EL PASO — Blanca Luz Nava Vélez gripped the tissue with both hands as if it were about to float away from the tears forming in her eyes as she forced herself to speak through the shake in her voice to say that even if the world were to end she will find her missing son Jorge and the 42 other students kidnapped in Ayotzinapa, Mexico, on September 26.
“When I am at home, I want to die,” she said. “I feel like dying because I see the items that belong to my son, his guitar and I would go mad. That’s why I am doing something about what happened.”
Speaking at a forum at the University of Texas at El Paso, March 17, she said she finds comfort and consolation when she gathers with the other families who are trying to find their missing sons. Being with the families and staying at her son’s school is better than being home, she said.
Related: El Paso marchers join global protest against kidnapping of Mexican students in Ayotzinapa
Photo gallery: El Paso march, vigil demands justice for Mexican students
En español: Marcha en El Paso da grito de apoyo a Ayotzinapa
Voces / Commentary: Condenan en El Paso la muerte de los estudiantes y la corrupción en México
Nava Vélez along with other parents and supporters have protested and demanded that the Mexican government find the missing 43 students. She says that the parents have been outside the Mexican presidential palace through the rain and cold demanding justice only to see the gates closed in their faces.
Nava Vélez along with Josimar de la Cruz Ayala and Stanislao Mendoza Chocolate for a caravan of three traveling through the southwest of the U.S., up to the northwest and back down to Colorado. They are one of three caravans supported by an extensive coalition of U.S. organizations from California to New York. According to Cruz Ayala they are coming to the U.S. seeking solidarity from church groups, students and communities from more than 40 U.S. cities. There are 11 caravan participants; three stayed in Mexico because they were not granted visas to enter the U.S.
Building support for justice
Nava Vélez , Cruz Ayala and Mendoza Chocolate marched, protested and demanded justice in front of the Mexican consulate here along with supporters from this community. The group was well received by forums at the Centró Sin Fronteras, Café Mayapan, the University of Texas at El Paso (UTEP) and St. Mark’s Catholic Church. There they shared their pain, frustrations and hopes and related the efforts that the community in and around
Ayotzinapa has been engaged in to find the missing students.
The Mexican government has stated that the cremated remains of the 43 students were found near the town of Cocula. According to former Attorney General of Mexico Jesús Murillo Karam two gangsters had come forward admitting to the massacre.
According to the gangsters, they had bedded the ground with tires and wood and then added diesel to light a massive fire that burned for 14 hours According to Velez and those in the caravan, the parents and supporters do not believe that story and do not trust the Mexican government.
“I have personally been there and there is no way the students were burned there,” Mendoza Chocolate said. “We all have had to go to caves and rivers and far away places to personally look for our children.”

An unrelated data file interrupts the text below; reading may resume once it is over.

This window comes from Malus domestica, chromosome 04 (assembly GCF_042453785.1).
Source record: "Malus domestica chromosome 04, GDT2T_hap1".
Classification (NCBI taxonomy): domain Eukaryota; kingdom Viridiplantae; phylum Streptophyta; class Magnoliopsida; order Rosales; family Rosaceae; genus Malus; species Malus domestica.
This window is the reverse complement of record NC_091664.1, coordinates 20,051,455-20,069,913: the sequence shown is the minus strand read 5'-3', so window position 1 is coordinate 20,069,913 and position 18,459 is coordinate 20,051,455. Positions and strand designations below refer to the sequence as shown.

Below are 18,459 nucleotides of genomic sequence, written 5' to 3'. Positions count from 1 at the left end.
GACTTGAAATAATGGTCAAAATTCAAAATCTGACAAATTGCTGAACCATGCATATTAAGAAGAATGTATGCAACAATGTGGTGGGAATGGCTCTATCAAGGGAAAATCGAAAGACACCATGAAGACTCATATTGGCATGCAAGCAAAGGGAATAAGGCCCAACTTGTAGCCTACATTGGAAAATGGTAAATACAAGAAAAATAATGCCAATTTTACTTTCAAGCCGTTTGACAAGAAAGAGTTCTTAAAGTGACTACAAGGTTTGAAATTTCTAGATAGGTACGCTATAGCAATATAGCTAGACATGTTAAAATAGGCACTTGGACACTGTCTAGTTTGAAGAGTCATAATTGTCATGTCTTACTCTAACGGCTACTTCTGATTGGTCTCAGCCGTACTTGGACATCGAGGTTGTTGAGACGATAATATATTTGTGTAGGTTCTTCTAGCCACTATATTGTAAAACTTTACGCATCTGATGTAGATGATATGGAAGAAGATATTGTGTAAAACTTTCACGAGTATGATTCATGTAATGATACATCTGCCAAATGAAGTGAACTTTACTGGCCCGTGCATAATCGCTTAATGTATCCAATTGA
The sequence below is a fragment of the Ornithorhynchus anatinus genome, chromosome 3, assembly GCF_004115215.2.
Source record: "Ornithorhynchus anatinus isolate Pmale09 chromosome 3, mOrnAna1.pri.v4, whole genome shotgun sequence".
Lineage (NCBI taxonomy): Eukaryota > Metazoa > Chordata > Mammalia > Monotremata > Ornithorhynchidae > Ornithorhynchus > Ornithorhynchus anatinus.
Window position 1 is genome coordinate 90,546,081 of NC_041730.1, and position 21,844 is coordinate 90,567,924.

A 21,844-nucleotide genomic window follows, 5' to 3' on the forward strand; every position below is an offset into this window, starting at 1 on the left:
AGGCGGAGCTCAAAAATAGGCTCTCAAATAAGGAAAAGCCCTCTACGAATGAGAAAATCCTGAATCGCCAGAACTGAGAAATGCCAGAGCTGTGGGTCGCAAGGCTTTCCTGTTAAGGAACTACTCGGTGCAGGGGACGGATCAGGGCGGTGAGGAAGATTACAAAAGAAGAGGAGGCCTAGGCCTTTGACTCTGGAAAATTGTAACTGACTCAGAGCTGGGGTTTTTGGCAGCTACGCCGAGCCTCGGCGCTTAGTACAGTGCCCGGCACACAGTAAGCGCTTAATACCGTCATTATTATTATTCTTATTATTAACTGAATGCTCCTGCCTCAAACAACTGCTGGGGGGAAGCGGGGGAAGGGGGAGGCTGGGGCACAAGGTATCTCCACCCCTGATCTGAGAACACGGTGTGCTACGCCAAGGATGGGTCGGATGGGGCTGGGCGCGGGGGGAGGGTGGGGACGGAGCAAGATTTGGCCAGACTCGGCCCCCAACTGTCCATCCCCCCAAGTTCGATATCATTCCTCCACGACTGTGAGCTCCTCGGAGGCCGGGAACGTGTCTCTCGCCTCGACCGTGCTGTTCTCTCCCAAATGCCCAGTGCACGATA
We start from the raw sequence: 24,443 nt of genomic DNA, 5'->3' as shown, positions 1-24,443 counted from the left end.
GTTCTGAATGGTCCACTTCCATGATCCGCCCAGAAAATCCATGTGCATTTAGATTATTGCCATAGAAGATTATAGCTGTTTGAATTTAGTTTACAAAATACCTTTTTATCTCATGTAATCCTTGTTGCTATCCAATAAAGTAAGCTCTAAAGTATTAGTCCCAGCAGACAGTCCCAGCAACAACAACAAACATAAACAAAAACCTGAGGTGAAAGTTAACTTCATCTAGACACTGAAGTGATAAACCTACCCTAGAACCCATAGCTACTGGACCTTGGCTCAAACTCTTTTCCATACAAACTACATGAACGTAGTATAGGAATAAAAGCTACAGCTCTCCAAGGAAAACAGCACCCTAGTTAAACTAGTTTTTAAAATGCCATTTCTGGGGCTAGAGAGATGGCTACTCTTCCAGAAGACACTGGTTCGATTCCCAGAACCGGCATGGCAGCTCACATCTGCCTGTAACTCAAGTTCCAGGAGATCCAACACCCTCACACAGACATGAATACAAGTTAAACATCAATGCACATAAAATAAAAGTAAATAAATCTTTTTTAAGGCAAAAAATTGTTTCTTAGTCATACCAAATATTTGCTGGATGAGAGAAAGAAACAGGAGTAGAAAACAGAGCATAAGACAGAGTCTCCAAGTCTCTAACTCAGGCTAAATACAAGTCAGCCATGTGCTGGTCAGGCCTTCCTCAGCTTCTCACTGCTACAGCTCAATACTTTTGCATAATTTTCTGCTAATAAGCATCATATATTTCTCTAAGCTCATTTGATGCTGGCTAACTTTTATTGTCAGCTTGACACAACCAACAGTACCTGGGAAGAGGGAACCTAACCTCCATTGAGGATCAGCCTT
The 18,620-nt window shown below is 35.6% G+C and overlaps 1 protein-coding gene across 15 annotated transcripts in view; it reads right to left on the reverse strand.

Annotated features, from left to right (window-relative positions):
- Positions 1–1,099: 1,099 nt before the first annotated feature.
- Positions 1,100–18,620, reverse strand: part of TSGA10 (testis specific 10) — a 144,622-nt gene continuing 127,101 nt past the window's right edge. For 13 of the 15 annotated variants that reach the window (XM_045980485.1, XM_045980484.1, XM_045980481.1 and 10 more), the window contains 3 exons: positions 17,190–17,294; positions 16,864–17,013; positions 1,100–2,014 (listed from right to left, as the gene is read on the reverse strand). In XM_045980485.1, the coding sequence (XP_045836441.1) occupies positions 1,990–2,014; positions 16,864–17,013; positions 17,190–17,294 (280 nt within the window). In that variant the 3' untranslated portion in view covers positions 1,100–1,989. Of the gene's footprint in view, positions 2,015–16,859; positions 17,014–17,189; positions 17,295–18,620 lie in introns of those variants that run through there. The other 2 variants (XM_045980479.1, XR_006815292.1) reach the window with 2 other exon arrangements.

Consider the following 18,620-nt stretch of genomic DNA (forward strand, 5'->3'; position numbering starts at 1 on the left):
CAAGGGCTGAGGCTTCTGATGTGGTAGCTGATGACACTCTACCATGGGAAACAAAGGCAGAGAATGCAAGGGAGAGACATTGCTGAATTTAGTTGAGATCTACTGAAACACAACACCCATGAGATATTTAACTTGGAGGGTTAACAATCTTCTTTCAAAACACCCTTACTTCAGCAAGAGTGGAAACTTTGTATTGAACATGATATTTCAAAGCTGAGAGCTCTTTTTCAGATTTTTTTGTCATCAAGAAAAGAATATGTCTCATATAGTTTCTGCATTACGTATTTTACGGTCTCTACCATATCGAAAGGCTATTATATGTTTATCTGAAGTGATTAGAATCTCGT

Mendoza Chocolate, the Dad of Miguel Ángel Mendoza Zacarías, saw his son eight days before his disappearance. He said that Miguel came to him asking for help to pay for school and books. He said that Miguel also worked as a barber to earn money and find a way to pay for his schooling.
“All I know about him is because of the students who survived,” Mendoza Chocolate said. “We have not received any reliable information from the government.”
Mendoza Chocolate said that the students who attend “Escuela Normal Rural de Ayotzinapa,” are from farming and poor backgrounds, but attend the school and serve the communities and the children they teach.
He said that in the search for his son, he only trusts the Argentine forensic experts who have gotten involved in the investigation. The group of 30 experts criticized the Mexican government’s handling of the investigation and its failure to keep the site of the alleged crime under guard.
According to Mendoza Chocolate the Argentine experts explained that the degree and size of the fire required to burn 43 bodies was not evident at the scene where Mexican officials claim the cremations took place. He said that the experts are looking into identifying remains the Mexican government says is one of the missing students, Alexander Mora.
“We hope to find them alive,” Mendoza Chocolate said. “As long as the Argentine experts say the remains are not those of our children.”
Selfa Chew-Smithart , a history professor at UTEP who moderated the forum, said that the involvement of the international community in the investigation and in the discussion of this crime demonstrates an awareness of the flawed system of government in Mexico.
“We are aware of the corruption that plagues all systems in Mexico,” she said. “It also means that we have the support of the international community of intellectuals and scholars who can apply science to convey the reality of a country that is mired in violence and blood. We are tired of that.”